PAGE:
External Hiring vs. Internal Promotion

Upskilling and promoting existing employees—instead of hiring externally—can improve morale and increase retention of high-performing staff.

How does being passed over for a promotion or desired lateral move affect an employee’s morale? And the morale of other employees who saw it happen?

There are advantages to hiring externally, according to an article by the Editorial Team at Indeed. The advantages cited in this piece include the opportunity to bring new skills to the company, providing an opportunity for the company to grow, better management of employee workload, and the development of a larger talent pool.

But to my mind, another way—perhaps a better way—to bring new skills to a company is to upskill and promote your existing employees. Doing so gives you a chance to provide career progression and expansion opportunities that encourage high-performing staff to stick with your organization for many years.

Grow from Within

The advantage of an external hire enabling a company to grow can equally be an advantage of internal promotions. The difference is you are promoting from within for the new or higher-level, usually more advantageous job role, and hiring a new employee for the lower-level, often less exciting role.

When you grow by hiring at a lower level, rather than from a more senior position, you are implementing a culture that prioritizes employee learning and development. You are endorsing the idea that you want to help your employees learn and grow in their positions, so that when new opportunities arise, you can slot them into those roles.

You are providing proof that your learning and development and training programs really work. They work well enough that you can identify an employee with high potential, and then give that employee the resources they need to move into a higher-level role, or one that is more desirable to them.

Hire to Free an Employee for Promotion

Likewise, in terms of management workload, hiring a lower-level person or a person with fewer existing skills to handle the work the promoted employee used to do will free the promoted employee to engage fully in their new role. They mastered the skills of their old job, and now are ready to move onto something new with hopefully higher pay and greater opportunities for advancement. Meanwhile, you are bringing in new talent to develop, and in a few years’ time, perhaps do the same for that person that you did for the one you currently are promoting.

Expand Your Talent by Developing Your Existing Talent

The last advantage cited by the Indeed article related to external hiring is the chance to enlarge your talent pool. You are equally enlarging your talent pool by hiring people with raw talent for lower-level positions as you are when you hiring a person who is already at a senior level. You also are enlarging your talent pool by developing the talents of a high-performing employee, so they can be promoted.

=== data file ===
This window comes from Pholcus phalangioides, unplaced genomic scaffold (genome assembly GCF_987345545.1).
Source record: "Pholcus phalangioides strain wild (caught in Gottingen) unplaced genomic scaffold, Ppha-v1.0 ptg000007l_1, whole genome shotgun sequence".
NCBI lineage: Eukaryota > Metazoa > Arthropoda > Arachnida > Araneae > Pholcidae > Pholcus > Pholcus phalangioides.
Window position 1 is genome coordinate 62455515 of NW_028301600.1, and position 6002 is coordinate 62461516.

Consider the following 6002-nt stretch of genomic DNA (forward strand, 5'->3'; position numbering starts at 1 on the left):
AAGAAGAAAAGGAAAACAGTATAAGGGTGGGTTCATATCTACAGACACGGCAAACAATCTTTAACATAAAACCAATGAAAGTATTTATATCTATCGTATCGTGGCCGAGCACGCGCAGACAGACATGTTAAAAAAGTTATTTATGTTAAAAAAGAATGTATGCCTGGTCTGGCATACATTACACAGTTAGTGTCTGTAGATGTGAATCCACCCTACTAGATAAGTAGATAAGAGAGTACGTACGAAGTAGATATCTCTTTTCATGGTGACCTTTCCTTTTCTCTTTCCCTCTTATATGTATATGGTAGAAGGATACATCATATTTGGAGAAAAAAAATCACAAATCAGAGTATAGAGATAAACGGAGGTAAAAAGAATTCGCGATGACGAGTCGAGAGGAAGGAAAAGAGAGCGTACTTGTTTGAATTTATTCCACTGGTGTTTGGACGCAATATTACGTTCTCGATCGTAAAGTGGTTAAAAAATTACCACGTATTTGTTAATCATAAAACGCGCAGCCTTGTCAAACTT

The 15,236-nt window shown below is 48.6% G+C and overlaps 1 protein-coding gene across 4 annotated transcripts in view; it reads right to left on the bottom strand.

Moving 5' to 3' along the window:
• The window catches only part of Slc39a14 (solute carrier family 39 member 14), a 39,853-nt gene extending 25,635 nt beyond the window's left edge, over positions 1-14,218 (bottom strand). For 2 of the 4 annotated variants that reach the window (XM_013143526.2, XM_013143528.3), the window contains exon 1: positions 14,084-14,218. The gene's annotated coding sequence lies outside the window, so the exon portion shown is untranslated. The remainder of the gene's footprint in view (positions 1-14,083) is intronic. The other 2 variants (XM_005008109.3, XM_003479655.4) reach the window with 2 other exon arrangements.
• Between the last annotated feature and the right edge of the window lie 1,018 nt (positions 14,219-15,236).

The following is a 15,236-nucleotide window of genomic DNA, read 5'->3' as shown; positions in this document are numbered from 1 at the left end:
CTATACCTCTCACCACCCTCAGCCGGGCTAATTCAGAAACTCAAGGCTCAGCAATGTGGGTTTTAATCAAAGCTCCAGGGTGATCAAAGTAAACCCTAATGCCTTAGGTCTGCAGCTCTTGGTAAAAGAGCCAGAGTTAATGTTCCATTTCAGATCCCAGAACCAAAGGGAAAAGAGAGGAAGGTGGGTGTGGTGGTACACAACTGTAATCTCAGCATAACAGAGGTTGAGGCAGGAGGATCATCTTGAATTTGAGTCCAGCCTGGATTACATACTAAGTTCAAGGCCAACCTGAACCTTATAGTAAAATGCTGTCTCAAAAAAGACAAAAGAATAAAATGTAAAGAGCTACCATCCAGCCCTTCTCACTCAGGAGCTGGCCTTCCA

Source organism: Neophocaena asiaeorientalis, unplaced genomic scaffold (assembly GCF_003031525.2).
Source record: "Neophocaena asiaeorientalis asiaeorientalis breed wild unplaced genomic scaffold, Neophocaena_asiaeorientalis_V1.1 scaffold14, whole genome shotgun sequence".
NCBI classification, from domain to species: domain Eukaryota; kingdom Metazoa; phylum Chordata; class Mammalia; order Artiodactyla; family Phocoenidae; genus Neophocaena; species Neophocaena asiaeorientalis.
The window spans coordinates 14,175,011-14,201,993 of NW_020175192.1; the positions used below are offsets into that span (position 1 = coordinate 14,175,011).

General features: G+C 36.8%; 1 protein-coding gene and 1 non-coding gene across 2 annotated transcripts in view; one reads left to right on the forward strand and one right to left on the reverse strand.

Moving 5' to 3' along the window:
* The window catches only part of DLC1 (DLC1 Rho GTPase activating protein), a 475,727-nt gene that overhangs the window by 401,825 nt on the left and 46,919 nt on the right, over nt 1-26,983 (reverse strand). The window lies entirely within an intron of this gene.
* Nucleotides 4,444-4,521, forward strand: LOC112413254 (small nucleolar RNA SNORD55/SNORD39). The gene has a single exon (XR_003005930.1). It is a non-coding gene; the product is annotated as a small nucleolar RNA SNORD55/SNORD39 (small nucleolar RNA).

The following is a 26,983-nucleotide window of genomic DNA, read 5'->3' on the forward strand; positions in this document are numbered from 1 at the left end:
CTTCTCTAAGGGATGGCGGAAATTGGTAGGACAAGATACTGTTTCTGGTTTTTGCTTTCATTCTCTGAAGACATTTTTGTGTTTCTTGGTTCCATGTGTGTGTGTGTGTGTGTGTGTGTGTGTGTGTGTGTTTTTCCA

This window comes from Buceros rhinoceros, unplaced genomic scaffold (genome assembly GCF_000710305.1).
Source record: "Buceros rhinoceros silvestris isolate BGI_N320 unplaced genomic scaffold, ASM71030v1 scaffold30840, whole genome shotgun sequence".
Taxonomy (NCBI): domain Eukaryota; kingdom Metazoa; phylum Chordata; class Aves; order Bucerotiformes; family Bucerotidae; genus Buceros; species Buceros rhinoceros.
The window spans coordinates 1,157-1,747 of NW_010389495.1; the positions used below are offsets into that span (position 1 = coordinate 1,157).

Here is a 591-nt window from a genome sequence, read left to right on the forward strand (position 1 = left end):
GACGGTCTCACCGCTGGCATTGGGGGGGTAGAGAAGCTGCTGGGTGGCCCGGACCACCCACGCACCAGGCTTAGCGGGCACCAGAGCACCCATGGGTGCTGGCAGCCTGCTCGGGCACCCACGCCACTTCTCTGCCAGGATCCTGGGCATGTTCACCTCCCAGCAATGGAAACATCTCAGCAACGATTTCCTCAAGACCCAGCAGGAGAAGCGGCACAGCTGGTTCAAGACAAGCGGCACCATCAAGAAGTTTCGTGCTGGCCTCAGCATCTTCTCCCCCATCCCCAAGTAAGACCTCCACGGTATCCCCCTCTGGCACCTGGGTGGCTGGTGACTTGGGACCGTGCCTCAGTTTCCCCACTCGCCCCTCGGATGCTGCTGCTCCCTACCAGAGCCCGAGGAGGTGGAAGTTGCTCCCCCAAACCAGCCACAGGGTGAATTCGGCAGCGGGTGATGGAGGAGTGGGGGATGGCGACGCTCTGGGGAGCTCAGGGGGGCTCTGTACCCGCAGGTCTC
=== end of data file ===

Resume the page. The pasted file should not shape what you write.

Negative Impact on Employee Morale When Hiring Externally

It is worth considering that internal promotions sometimes can be even more advantageous because they safeguard and elevate employee morale.

When a high-performing employee who consistently receives positive feedback is passed over for a promotion, a sense of futility is generated. That feeling is felt not just by the passed-over employee, but by all their colleagues, who see what happened and think: “Why should I bother trying my hardest and giving it my all, if I have no chance of career progression at this company, if the growth opportunities are going to go to new employees?”

Been There, Done That

I know firsthand the effect of being passed over in favor of hiring an external employee. Early in my career, I was a high-performing entry-level employee, who even received an award for doing such a great job. Within a year’s time, I was given expanded responsibilities. At around the two-year mark, an additional writer needed to be hired. Instead of moving up the mid-level writer, who was ahead of me, and then moving me up to the mid-level role, my then-boss decided to hire someone who was already a senior writer.

More than 10 years later, I was an upper mid-level/lower-senior-level employee at another company. A position at my same level opened at a sister publication, where I wanted to work. Now, I thought, it’s finally my turn to be the beneficiary of an internal move. Instead, the hiring manager decided to turn the job role into an entry-level position!

Fast-forward five years after that, and the more senior position above me at the same publication I was working at opened following the retirement of my boss. I learned the company was primed to offer that position to an outside candidate (albeit one who previously worked for our company). I was smart enough to let them know I would reevaluate the future of my career at the company if I were passed over. They didn’t want to lose me, so they finally gave me a promotion.

Are there high-performing employees at your company with a history of getting passed over, who are only given a promotion after threatening to leave? A company with a strong learning and development program and culture should never have employees who must give an ultimatum to progress.

Do you prioritize internal promotion at your company? If so, what programs and resources do you use to ensure you are able to promote from within most of the time?